When Finding Technology Workers Is Hard to Do

By DirectorCorps

November 5, 2019 All Industries Human Capital

Welcome to the age of six-figure bonuses and remote work arrangements — for technology employees. The gap between the demand for technology skills and lack of supply is putting pressure on companies to raise wages and retrain existing workers for jobs.

The median annual technology wage is $82,000 per year, about double the national median wage, according to industry association CompTIA. Although job growth slowed in September 2019, tech sector hiring increased by nearly 100,000 jobs through the first three quarters of 2019, the group said.

Top technology job openings were for software and application developers, followed by IT user support specialists, systems engineers and architects, systems analysts and web developers, the group found.

The Wall Street Journal reports that “sought-after IT workers, such as developers and engineers with experience in AI, who take new jobs this year are fetching average annual salaries of $200,000, up from $150,000 a year ago,” citing a staffing firm.

People in high demand can afford to make themselves hard to get. Global consulting and staffing firm Robert Half surveyed of more than 2,800 senior managers in the U.S. and found that generating interest from qualified candidates is the most difficult aspect of the hiring process. The firm suggests offering higher salaries and perks such as sign-on bonuses or telecommuting. Companies can speed up the hiring process and focus on the skills the company really needs. The firm also suggests training employees and ensuring companies have a back-up plan in the meantime.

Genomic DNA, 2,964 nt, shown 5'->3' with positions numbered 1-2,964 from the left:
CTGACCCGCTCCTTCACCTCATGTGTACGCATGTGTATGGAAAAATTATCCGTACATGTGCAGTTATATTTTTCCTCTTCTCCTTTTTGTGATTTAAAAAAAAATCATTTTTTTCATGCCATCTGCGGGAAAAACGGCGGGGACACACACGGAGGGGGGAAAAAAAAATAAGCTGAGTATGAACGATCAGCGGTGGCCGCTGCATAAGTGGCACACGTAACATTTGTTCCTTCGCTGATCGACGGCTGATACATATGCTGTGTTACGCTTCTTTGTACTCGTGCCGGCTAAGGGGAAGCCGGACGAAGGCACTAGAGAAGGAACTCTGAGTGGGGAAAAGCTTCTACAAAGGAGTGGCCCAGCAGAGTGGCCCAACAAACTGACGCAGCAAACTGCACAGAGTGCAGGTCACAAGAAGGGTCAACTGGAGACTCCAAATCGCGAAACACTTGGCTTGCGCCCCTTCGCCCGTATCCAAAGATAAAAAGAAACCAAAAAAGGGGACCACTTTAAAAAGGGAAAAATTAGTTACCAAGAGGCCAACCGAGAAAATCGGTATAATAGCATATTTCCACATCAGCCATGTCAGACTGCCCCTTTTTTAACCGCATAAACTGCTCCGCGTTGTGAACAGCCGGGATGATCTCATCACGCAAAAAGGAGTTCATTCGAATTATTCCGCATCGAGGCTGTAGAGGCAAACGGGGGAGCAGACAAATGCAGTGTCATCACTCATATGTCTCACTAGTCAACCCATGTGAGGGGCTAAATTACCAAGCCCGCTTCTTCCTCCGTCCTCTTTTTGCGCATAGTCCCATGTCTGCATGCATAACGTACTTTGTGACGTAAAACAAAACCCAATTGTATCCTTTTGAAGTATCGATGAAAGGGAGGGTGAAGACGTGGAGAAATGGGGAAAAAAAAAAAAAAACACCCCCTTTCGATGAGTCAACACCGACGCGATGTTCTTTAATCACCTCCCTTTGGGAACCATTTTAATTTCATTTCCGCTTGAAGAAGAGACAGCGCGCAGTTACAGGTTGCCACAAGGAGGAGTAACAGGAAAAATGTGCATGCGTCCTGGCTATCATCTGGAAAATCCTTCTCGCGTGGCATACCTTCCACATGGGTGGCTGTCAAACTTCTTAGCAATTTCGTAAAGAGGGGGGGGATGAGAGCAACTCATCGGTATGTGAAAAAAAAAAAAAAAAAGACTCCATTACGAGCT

“Here’s an essential truth about the hiring market that surprises many employers: Your ideal candidate may not exist,” writes Paul McDonald of Robert Half.

Meeting the company’s needs for talent is hard to do, and relying on a strategy of luring talent from other companies may not be enough. Employers are starting to reduce qualifications or look for nontraditional workers, including starting an apprenticeship program or getting rid of a requirement for an advanced degree, according to senior data scientist at the website Glassdoor, Daniel Zhao.

Many companies are turning to retraining plans, especially as new artificial intelligence and machine learning programs become a bigger part of the workplace. Amazon.com, for example, plans to spend $700 million over about six years to retrain a third of its U.S. workforce. This amounts to $7,000 per worker or about $1,200 per year through 2025.

The good news is that the U.S. could be poised to experience a surge of data scientists graduating from college, but probably will continue to hurt for technology professionals with experience, according to the consulting firm Bain & Co.

The most creative companies going forward may be the ones that are most successful in dealing with the shortage of tech talent.